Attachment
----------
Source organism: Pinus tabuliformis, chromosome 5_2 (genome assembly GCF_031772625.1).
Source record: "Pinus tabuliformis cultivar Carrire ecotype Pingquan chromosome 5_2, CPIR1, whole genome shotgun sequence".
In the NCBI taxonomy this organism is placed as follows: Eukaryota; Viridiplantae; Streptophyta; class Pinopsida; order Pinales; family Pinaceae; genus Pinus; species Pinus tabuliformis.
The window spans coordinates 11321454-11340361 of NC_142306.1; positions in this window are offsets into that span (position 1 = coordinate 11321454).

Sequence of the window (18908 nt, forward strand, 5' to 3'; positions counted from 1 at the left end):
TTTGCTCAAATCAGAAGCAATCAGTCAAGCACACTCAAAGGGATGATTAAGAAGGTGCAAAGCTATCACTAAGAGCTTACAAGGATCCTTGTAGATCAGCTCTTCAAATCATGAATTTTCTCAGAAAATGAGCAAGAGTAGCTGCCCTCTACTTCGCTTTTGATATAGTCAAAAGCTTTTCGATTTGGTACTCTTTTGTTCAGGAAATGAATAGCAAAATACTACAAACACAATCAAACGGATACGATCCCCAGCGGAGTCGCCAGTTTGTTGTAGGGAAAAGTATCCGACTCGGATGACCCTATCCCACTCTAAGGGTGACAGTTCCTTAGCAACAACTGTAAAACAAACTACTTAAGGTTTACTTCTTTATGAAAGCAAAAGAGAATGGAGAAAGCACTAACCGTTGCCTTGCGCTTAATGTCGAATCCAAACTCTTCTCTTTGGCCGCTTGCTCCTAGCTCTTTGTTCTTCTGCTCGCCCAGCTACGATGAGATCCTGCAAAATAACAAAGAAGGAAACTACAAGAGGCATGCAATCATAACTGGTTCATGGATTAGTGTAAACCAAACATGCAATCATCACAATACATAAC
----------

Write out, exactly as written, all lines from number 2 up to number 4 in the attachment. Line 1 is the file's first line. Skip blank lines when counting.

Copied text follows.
Source record: "Pinus tabuliformis cultivar Carrire ecotype Pingquan chromosome 5_2, CPIR1, whole genome shotgun sequence".
In the NCBI taxonomy this organism is placed as follows: Eukaryota; Viridiplantae; Streptophyta; class Pinopsida; order Pinales; family Pinaceae; genus Pinus; species Pinus tabuliformis.
The window spans coordinates 11321454-11340361 of NC_142306.1; positions in this window are offsets into that span (position 1 = coordinate 11321454).